DC government is effectively shutting down the city’s dining and drinking scene with new restrictions that ban bar seating, require six feet between tables, and shutter nightclubs altogether. As businesses pivot to takeout and delivery, or close altogether, many of the thousands of workers they employ are no doubt going to be suffering. In response, Park View’s Hook Hall is transforming into a hospitality industry assistance center with free meals, emergency supply kits, and other support. They’ve also partnered with the Restaurant Association Metropolitan Washington to create a coronavirus worker relief fund that will aid those efforts. You can donate to it here.
“Everyone saw what was happening with closures and venues going dark,” says Hook Hall founder Anna Valero. “The people getting hit the hardest and fastest are the hospitality workers.”
And while much of Washington was busy stockpiling toilet paper and pasta sauce, the region’s restaurant and bar staffers were busy at work. “We were hearing from our crew that they couldn’t get toilet paper and that they were down to two rolls and trying to figure out what to do,” Valero says. “The hospitality industry is one where we all wake up every day to serve others and suddenly there was this need where our folks needed to be served.”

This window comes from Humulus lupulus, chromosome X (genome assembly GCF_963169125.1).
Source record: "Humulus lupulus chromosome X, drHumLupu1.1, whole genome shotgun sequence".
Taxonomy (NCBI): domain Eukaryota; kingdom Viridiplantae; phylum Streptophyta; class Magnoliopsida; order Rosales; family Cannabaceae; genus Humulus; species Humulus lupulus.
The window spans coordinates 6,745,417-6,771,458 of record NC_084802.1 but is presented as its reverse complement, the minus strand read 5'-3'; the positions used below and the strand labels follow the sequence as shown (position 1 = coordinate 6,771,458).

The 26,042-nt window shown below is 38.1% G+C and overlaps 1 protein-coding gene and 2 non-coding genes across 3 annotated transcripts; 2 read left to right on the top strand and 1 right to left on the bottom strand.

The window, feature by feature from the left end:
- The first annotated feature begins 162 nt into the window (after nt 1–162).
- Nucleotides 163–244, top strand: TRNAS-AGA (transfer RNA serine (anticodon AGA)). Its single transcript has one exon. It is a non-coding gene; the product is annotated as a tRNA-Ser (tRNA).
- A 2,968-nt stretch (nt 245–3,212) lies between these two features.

Hook Hall’s distributors, however, could still get toilet paper and other supplies. (Hand sanitizer, though, is still in short supply.) And so the bar is preparing hundreds of care packages containing coffee/tea, canned soup, cereal, granola bars, toothpaste, chapstick, feminine hygiene products, and much more (including, yes, toilet paper).
The one supply they’ve had trouble getting: bags. As of right now, people should bring their own bags to fill up on provisions. Anyone who can’t make it to the bar can email email@example.com. A team of volunteers is making deliveries.
As of now, money from the coronavirus worker relief fund will go toward these care kits and free hot meals—not lost wages. Valero says she’s hoping the government will step up with unemployment benefits: “We’re trying to think—how do we not duplicate efforts?” How the funds are spent, though, will change to meet demand. “We know that this is a very evolving crisis,” Valero says. “As we go through the week here, I think we’re going to see what the evolving needs are most and utilize those funds to meet the highest need most efficiently.”
Hook Hall was also hoping to be a hub for family meals, yoga and meditation, and professional development classes. The massive space was set to reduce capacity from 1,300 to 250 to give people plenty of space for “social distancing.” But with DC’s latest restrictions announced Sunday afternoon, the venue is waiting to see how things unfold. If they can’t act as a (well-spaced) gathering place, they’ll still dole out food and care kits from a walk-up window.
“When I opened, it was with the goal of being a space for the community,” Valero says. “And now at a time when the community needs us most, I don’t want to close my doors.”